How To Get Rid Of Paranoia In Five Easy Steps
By Sarah Fader
Updated December 07, 2018
Paranoia is a feeling of intensified sensitivity. It is the feeling that something is not right, or that someone is talking about us, cheating on us, or that we are about to be fired. If you are reading this article, chances are you have felt at least one of these things. To be clear, the kind of paranoia discussed in this article is not the kind associated with a psychiatric disorder, such as schizophrenia. It is the normal garden-variety paranoia brought on by a stress trigger that plagues our everyday lives. However, if left unchecked, it can interfere with our cognitive functioning, relationships, work and can lead to other mental health disturbances, such as anxiety and depression.
Sometimes, when we experience paranoia, it is due to a repressed fear we have that has decided to come up within us. We may have the fear that, for example, we have a devastating illness, like cancer. We become paranoid and every little bump and bruise becomes a symptom. The logical solution to ridding oneself of this uncomfortable suspicion that has grown into paranoia is to see a doctor. By obtaining credible information, we can lay our paranoia regarding the health issue to rest. This is a seemingly easy fix, and if we apply this method, this brand of logic to other areas of our lives, we may be able to allay fears and put paranoia to rest.
Here's What You Must Remember About How To Get Rid Of Paranoia
Now for the hard part; sometimes our fears are substantiated, and we have a deep down feeling they will be. So, we avoid confirming our suspicions because we are not ready to face our validated hunch as the truth. The feelings associated with this type of suspicion can overtake us and cause us to make rash decisions, or say irrational things to the object of our suspicion. A simple suspicion that sometimes we may attribute to intuition turns into paranoia, and begins to eat us away; and it will, from the inside out.
If we do not address our suspicions and seek credible evidence to either support or disprove our suspicion, it can grow into full-blown paranoia. For example, Jolie thinks her boyfriend is cheating on her. She is basing this suspicion on the fact that he has been late in getting home more than three times in the past few weeks. Because she has already been in bed and has to get up early the next morning to go to work, they have not talked about it. Due to limitations of time, there does not seem to be a good time to bring it up.
Jolie begins to create scenarios in her mind of where her boyfriend is, and with whom. She begins to look for evidence in their past conversations retroactively. At first, she asks herself logical questions, like if maybe he told her he was working on a project and would have some late nights, but she has forgotten it. In their limited conversations, she may ask about work, but in a vague way.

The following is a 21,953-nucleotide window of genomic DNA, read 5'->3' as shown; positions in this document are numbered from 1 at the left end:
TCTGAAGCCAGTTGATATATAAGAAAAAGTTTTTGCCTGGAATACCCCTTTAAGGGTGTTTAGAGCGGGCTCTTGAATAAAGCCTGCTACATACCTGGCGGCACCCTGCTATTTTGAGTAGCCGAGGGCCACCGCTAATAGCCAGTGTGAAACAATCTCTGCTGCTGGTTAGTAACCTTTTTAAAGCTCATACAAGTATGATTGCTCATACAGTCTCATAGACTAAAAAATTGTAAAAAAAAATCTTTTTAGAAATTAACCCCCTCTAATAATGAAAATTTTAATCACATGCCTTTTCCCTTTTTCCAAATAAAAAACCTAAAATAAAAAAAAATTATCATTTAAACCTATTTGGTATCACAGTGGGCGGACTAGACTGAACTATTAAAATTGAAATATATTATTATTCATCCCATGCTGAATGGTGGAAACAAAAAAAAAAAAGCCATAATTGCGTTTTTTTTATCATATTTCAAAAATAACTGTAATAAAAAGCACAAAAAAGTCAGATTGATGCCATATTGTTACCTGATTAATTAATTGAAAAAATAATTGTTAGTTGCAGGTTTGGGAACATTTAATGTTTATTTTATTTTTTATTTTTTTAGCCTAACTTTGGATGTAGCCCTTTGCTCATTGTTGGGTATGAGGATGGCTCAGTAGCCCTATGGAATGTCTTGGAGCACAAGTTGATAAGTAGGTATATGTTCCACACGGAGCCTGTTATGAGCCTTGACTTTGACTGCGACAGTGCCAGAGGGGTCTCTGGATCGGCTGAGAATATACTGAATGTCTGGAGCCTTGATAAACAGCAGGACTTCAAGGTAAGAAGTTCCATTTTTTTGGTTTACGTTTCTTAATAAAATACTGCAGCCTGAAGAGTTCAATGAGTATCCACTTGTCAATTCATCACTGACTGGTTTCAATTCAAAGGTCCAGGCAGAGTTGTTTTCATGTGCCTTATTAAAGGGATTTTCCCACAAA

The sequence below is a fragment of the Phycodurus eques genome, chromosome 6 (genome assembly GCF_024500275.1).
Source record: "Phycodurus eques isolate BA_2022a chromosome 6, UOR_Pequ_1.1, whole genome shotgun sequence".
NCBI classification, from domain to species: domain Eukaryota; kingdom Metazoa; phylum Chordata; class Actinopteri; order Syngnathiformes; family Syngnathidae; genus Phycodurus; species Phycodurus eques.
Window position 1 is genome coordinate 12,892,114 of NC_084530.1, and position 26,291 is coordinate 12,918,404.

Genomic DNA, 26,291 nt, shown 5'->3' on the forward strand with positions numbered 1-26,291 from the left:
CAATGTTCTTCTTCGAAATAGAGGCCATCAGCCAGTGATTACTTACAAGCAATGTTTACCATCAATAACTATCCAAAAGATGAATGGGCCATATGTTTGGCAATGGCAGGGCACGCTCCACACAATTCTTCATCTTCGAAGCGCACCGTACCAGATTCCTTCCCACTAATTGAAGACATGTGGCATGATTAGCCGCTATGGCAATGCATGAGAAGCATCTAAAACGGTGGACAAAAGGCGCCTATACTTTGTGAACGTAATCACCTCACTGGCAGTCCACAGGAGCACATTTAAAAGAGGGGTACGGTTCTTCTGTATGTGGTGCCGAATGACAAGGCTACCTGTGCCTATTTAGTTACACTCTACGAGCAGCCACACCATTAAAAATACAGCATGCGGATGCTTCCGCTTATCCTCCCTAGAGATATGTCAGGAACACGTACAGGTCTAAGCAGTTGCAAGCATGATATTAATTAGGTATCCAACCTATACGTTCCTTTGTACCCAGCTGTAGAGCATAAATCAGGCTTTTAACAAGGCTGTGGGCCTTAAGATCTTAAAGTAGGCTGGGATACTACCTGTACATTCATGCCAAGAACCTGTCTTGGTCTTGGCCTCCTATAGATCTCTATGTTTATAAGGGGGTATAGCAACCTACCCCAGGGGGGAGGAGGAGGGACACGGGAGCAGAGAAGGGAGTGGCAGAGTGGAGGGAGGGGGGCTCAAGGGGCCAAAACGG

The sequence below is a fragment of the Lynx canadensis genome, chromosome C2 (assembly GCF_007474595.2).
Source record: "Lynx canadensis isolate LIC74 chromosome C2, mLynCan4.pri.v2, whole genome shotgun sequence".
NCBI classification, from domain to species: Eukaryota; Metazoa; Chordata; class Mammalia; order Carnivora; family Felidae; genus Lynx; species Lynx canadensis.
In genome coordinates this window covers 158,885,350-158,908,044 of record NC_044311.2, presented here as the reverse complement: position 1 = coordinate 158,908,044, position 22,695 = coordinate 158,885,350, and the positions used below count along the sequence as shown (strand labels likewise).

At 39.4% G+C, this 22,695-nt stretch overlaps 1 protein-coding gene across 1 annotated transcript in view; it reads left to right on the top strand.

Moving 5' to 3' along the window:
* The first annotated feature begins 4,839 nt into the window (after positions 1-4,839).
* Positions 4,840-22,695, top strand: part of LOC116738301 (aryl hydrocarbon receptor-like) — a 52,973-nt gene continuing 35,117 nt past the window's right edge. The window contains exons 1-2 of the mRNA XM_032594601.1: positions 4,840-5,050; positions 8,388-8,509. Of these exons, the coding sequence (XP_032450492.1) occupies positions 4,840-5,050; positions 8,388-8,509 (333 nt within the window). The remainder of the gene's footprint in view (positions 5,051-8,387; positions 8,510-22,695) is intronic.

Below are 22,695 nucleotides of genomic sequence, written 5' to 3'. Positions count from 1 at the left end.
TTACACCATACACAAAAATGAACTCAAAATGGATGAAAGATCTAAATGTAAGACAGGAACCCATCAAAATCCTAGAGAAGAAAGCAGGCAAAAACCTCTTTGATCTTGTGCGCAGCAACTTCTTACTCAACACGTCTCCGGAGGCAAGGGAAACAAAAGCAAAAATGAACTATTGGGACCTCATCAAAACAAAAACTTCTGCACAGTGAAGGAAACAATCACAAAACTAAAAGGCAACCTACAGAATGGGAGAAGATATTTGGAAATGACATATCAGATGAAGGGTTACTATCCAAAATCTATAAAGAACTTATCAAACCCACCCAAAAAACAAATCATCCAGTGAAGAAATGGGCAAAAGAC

After another week goes by, her boyfriend is coming home again at the usual time, but instead of being able to enjoy time with him, she is obsessing over the nights he was late. She begins to feel paranoid if he looks at his phone, or gets a call, or sends a text. She starts to lose sleep and avoids having sex with him because she is convinced he was cheating on her. She is afraid to ask him outright because she is afraid two things will happen; 1) He will tell her the truth and her world will shatter and 2) He will lie, and she will be left feeling this way forever.
If Jolie does not seek a resolution to her suspicions, she is likely to end up ruining her relationship and even her own health.
Steps Jolie can take to allay her fears:
- Ask yourself what concrete evidence is there to support your fear.
- Ask if your suspicion is merely a symptom of some other problem.
- Ask someone else close to the situation about what he or she thinks.
- If fears still linger, again, reflect on evidence. If there is none, then chances are your suspicions are null.
- The obvious action to take is to confront the issue.
The reason people are hesitant to take the obvious step first is for fear that their suspicions will be confirmed. Sometimes, we are embarrassed to admit we hold certain suspicions. However, avoiding the issue only causes the suspicions to grow, and paranoia sets in and will overtake our thoughts and actions.
If after confronting a situation we find that our fears have been justified, then this is still a positive, because it helps us to make a decision about what to do at that point. Whether it is a significant other we suspect of cheating or that we fear we are about to be fired, allowing these fears to go un-confronted is unhealthy.
If you or someone you love experience persistent paranoia in spite of taking the five steps above, there may be a need to seek attention from a qualified mental health therapist. Paranoia is uncomfortable, and sometimes it is normal; however, when reason and logic fail to assuage fears there may be an underlying mental health condition that needs attention.
For more information, someone to talk to, and valuable resources, visit BetterHelp. An online therapist can help you to work through your paranoia in a healthy way.